Do you know the man in the Bible whose name is Jedidiah? Here’s your chance to know more about him as well as the essential lessons we need to learn from his life.
Jedidiah is a name not known to many Christians. Well, this is understandable since this name is only mentioned once in the Bible. The name is found in II Samuel 12:25.
So, who is Jedidiah? What are the lessons we should learn from the events that surrounded his life? Most importantly, how can we apply these lessons in our lives?
In this post, let me share with you five of the best lessons we can learn from the life of Jedidiah.
Lesson no. 1: Who is Jedidiah?
Jedidiah is the name given by God to Solomon through the prophet Nathan. Jedidiah combines the name of David (Jedid, which means “beloved”) and the name of God (“Yah”). This gives us the full meaning of Jedidiah as “beloved or darling of Yah.”
David first gave his son the name Solomon, which means “the man of peace.” He regarded the birth of Solomon as a sign of God restoring peace in Israel, after the punishment he received due to his sin of adultery.
Moreover, God commanded Nathan to give Solomon a second name, Jedidiah. The Bible tells us why Solomon was given a second name “because of the LORD” and that the “LORD loved him” (II Samuel 12:24-25). The second name of Solomon indicates the favor he obtained from God. In the Middle East, the practice of giving a second name still exists.
Lesson no. 2: Sin comes with deadly consequences
We read the terrible sin of David that started with a simple lust. Though a king of Israel, David failed to rule his own lust and passion. He committed adultery with Bathsheba and planned the death of her husband, Uriah.
As what I wrote in my book, The Eleventh Chapter of Hebrews:
Sin can be so destructive. No matter how small a sin is, it comes with a penalty. Let us not deceive ourselves that we can escape the consequences of our sins. Time will come when “God will bring every deed into judgment, including every hidden thing, whether it is good or evil” (Ecclesiastes 12:14).
No doubt: sin begets sin. A “small” sin, if left unrepented of, will become bigger and will lead to more undesirable consequences. In this case, David lost his first son to Bathsheba and trouble did not leave his family to the last day of his life.
Thus, we must deal with our sin right off the bat. In fact, we need to deal with sin while it isn’t conceived yet. When we do that, we avoid the terrible consequences of sin.
Lesson no. 3: God is the God of justice and mercy
By the human standard, David’s sin is unforgivable. However, when a person wholeheartedly repents of his sin and do his/her best to change, then God is ready to forgive.
We read the heartfelt and solemn repentance of David in Psalms 51. He did not give any excuse, but only presented the humble request for forgiveness. God heard David’s prayer and forgave him.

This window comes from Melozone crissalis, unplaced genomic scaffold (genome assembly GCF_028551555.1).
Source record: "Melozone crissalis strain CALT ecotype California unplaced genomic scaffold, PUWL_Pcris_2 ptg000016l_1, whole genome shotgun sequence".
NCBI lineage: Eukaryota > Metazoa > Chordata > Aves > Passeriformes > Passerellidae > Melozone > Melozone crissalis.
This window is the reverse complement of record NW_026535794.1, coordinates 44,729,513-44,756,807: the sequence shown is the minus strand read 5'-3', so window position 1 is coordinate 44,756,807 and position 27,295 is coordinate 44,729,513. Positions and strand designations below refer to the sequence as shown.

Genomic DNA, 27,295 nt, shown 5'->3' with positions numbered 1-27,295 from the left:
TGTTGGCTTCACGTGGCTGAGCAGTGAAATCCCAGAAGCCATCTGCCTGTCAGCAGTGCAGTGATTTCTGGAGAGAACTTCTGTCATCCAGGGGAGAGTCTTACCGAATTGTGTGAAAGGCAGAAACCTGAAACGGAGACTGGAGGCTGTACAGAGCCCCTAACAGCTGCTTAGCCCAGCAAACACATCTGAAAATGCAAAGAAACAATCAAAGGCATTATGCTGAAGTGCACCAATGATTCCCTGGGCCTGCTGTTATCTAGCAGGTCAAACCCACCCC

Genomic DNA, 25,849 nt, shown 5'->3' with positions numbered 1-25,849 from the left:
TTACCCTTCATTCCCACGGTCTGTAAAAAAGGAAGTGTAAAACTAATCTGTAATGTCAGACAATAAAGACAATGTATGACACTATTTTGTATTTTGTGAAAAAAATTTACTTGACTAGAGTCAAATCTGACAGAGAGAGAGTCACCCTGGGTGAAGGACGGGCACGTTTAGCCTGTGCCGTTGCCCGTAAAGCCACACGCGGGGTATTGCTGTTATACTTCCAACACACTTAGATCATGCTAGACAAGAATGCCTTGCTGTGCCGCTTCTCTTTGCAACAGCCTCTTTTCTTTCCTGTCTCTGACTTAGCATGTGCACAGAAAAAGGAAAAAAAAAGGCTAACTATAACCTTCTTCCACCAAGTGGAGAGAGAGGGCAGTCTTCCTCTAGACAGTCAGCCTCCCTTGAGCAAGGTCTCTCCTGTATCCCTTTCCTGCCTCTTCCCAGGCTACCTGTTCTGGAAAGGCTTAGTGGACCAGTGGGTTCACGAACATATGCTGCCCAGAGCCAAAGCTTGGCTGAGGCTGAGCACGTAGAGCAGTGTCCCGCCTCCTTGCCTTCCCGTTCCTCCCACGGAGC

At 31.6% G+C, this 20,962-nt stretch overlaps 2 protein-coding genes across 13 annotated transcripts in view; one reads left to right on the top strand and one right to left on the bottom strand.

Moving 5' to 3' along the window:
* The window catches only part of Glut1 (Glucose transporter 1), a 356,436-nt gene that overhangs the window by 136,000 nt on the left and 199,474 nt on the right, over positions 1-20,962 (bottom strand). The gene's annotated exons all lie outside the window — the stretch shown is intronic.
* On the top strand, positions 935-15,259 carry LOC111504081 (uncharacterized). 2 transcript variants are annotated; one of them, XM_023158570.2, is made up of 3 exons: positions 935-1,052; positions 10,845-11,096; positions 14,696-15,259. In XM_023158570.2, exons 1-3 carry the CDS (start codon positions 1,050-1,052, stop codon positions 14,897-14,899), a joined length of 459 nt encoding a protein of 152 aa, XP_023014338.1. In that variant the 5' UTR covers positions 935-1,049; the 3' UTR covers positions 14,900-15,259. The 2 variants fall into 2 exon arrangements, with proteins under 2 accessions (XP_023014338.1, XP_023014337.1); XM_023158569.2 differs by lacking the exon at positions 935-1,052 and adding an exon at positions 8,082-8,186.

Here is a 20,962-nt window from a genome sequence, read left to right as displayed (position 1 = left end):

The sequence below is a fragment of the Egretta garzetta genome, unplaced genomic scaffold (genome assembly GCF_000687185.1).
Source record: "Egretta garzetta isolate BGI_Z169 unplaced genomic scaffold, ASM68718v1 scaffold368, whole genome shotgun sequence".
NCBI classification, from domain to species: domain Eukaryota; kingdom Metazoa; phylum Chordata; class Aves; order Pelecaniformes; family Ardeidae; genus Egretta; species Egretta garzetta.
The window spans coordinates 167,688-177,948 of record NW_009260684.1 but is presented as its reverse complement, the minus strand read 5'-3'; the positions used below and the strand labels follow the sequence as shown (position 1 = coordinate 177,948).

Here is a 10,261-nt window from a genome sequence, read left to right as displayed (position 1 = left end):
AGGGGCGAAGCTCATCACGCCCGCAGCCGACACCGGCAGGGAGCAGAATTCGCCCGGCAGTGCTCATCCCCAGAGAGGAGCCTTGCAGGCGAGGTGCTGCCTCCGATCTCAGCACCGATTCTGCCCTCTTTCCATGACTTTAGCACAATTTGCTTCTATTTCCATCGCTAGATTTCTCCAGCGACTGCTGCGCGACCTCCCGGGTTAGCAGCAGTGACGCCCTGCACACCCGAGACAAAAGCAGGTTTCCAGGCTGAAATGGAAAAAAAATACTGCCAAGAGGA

The reconciliation of God and David brought a sense of peace and comfort to David. Thus, the same comfort he gave to his wife, Bathsheba (II Samuel 12:21).
Lesson no. 4: God chastises us out of love
David just committed one of his greatest sins and the worst part of it is that he ignored it. He believed that he can get away with his sin and it took Nathan to bring this great sin to his attention.
Now, here is something that we should learn: when God corrects us, it is not because He hates us, but He wants us to stop sinning. God knows that when we keep on sinning, we will grow farther and farther away from Him. As Isaiah 59:2 says, our “iniquities have separated [us] from [our] God.”
God loves us so much that He wants us to stop sinning. If it takes hurting, punishing, or chastising us to bring us to our senses, then God will most certainly do that.
David could have continued down the road of sin, but God wants him to change. Before God can work with David again, He needs to humble him first and that is exactly what the calamities in David’s life have accomplished.
We read in Hebrews 12:5-6:
“My son, do NOT despise the chastening of the Lord, nor be discouraged when you are rebuked by Him; for whom the Lord loves He chastens, and scourges every son whom He receives.”
The Hebrew writer even went as far as arguing that if you don’t receive God’s chastening when you commit a mistake, you are considered to be an illegitimate son.
Therefore, when you fall into various trials, remember the words of James, whose real name is Jacob, in James 1:2-3:
“My brethren, COUNT IT ALL JOY when you fall into various trials, knowing that the testing of your faith produces patience.”
Lesson no. 5: God can use the bad to fulfill His purpose
God knows that we are but human. With all our human weaknesses and fragility, it is just a matter of time when we commit a mistake.
God gives us free will and allows us to make decisions for ourselves and sometimes, those decisions lead to deadly consequences. God knows our nature and would like to teach us lessons. Sometimes, He allows bad things to happen so we can grow spiritually.
While it is true that David sinned by having an affair with a married woman, God still used this incident to fulfill His promise that the Messiah will come from the lineage of David. Solomon continued the lineage of his father that led to the birth of our Savior, Jesus Christ.
So, what does this tell us? It tells us that God can use imperfect people to fulfill his purpose and establish His word. Jesus Christ was born of sinful human beings and will save the world through His perfect sacrifice.
These are just some of the important lessons we can learn from the life of Jedidiah. Let us remember all these lessons and strive to apply them in our lives. If you have other things to share, I’d love to hear them through the comment box below. Please remember to share this blog if it has blessed you in any way. 🙂
Until He comes,